Georges Seurat paintings remind us of power of color

Published 5:00 pm Saturday, April 10, 2010

“Spring has sprung. The grass has riz…” The computer doesn’t like that word (riz). That’s too bad. I’m quoting from a Burma Shave sign series.

It seems that most of the people in Albert Lea have discovered that “spring has sprung.” Everywhere you go, you see young people, older people, families, moms with kids and dogs walking or dads jogging behind strollers — everyone enjoying the warm weather. Whether it is the temperature, the enthusiasm of our Blue Zone Vitality program, or thankfulness that the long winter is finally over, it matters not. We are outside again!

All of this sunshine and walking (a hundred years ago it would have been called promenading) reminds me of a piece in the collection at the Art Institute of Chicago. “A Sunday Afternoon on the Island of La Grande Jatte” by Georges Seurat, is a delightful, 6-by-10-foot painting, a colorful rendition of very proper ladies under parasols (sunbrellas – the computer doesn’t like that word either) and gentlemen in suits and top hats, frisky dogs, and bouncy children all enjoying the sparkling, sunny day by the shore. The sailboats on the water, the unique speckling of sun and shady areas, and the numbers of people enjoying the afternoon all make you think that, in spite of incredible changes in technology and lifestyles in the past hundred years, people are all the same on the inside, no matter what the era.

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This introductory dialog brings me to the upcoming shows at the Albert Lea Art Center. Spring and nature and art all combine to make it a season that you won’t want to miss.

April 13 to May 29 Susan DeVries and David Lenz will present “Inspired by Nature,” an interesting combination of art pieces that relates to our natural world. Susan enjoys painting animals on rocks which gives her a whole new perspective on design given the fact that the rock shape determines her composition. David enjoys hiking through the woods looking for inspiration for his paintings.

From June 8 to July 2, Linda Draper will share her photography, portraitures, landscapes, fantasy and contemporary works in a variety of media. Art has been a passion for her ever since her first public exposure at age 5 when a butterfly she had drawn was shown on the children’s television program “Kukla, Fran and Ollie.”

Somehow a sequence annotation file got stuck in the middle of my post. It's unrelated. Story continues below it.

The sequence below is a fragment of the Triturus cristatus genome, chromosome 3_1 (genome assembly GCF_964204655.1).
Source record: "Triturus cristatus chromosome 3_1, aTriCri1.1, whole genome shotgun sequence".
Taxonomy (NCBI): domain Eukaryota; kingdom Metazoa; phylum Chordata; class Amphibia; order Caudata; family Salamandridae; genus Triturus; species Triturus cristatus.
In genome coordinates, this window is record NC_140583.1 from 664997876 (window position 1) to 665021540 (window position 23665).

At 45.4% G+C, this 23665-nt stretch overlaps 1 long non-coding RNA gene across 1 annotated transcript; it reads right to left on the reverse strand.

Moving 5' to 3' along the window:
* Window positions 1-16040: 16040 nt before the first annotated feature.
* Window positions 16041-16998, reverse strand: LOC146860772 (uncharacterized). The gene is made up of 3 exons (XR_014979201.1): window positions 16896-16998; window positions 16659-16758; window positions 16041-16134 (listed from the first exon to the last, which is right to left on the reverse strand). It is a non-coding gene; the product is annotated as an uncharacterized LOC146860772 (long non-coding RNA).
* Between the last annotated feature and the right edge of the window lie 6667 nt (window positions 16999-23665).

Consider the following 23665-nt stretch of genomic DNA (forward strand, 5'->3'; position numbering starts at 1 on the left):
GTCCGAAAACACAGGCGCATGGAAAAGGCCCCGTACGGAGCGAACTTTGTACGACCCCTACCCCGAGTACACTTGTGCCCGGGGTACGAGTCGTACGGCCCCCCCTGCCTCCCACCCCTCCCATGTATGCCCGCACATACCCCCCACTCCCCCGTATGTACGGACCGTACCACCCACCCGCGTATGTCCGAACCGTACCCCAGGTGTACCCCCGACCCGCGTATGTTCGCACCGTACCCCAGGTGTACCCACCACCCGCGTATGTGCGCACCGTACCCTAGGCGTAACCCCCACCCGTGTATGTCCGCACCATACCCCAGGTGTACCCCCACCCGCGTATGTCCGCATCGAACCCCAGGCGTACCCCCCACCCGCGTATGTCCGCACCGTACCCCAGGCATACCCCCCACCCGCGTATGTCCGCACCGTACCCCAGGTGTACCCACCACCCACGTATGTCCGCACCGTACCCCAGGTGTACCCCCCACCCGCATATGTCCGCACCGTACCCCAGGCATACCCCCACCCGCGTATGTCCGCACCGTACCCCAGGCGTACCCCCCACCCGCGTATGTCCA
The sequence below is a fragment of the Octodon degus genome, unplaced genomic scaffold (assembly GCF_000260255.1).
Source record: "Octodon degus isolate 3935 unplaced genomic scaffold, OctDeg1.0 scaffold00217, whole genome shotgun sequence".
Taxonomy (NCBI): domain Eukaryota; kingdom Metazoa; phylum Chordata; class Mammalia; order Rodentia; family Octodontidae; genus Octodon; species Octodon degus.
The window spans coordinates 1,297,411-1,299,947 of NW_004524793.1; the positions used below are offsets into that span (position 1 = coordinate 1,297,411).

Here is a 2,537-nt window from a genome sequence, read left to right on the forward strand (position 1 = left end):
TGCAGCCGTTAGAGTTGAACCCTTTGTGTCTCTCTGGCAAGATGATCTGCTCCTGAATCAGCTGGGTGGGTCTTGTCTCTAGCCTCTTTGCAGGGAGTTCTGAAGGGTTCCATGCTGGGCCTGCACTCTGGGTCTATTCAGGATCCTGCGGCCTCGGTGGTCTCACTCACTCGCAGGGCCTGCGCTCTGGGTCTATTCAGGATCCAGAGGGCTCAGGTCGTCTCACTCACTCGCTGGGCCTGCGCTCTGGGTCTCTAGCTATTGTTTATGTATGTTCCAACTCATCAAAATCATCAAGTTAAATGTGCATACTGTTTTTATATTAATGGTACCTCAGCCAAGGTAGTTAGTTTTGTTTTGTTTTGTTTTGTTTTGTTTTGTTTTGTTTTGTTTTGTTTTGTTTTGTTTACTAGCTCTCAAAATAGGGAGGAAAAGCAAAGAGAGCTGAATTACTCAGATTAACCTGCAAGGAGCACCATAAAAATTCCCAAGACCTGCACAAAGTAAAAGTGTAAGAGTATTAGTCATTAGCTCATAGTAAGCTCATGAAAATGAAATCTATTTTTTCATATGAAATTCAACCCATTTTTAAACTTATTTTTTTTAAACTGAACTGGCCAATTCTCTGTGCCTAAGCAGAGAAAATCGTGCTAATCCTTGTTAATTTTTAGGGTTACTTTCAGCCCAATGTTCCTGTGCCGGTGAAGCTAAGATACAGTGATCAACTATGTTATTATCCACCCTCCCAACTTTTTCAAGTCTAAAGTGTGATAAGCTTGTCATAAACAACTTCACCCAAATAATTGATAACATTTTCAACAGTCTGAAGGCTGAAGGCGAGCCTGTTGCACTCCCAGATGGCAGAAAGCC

Then in July, we will be treated to “Art in Fashion,” a unique and fun way to enjoy both art and fashion. The spring and summer season at the Art Center promises new ideas, enjoyable art, and a delightful change of pace.

Getting back to Georges Seurat, he was only 31 when he died in 1891, yet his paintings are a continual reminder to us of the power of color, even when applied in tiny dots. He was considered a scientist because of his technical approach to the use of color, and was ridiculed by those of his time who thought his work just too far from traditional paintings. In his teen years, he had attended a very rigid, traditional art school in Paris, yet while searching for his own unique style, he chose the investigation of points of color as they affected each other when applied to a canvas.

According to “The Meanings of Modern Art” by John Russell, Seurat was called “one of the great picture-architects of all time.. .believing that places do things to people, and that new kinds of places do new kinds of things to them and that it is the painter’s privilege to sort all this out.” History has proven that Seurat’s pointillism (a term he detested) has made an indelible impression on modem art, yet Robert Wallace quotes in The World of Van Gogh. at the time his works were being shown to his contemporaries, “pregnant women were facetiously warned not to look at his pictures, lest their children be born speckled.”

As the Albert Lea Art Center presents its upcoming shows this spring and summer, you will have the opportunity to view, enjoy, and form your own opinions regarding what you believe is or is not art. I can promise you that a trip to the Art Center will bring a bit of springtime into your life, it will extend your appreciation of local artistic talent, and it will expand your world.

Bev Jackson Cotter is a member of the Albert Lea Art Center, where the art of Susan Dc Vries and David Lenz will be on display until May 29.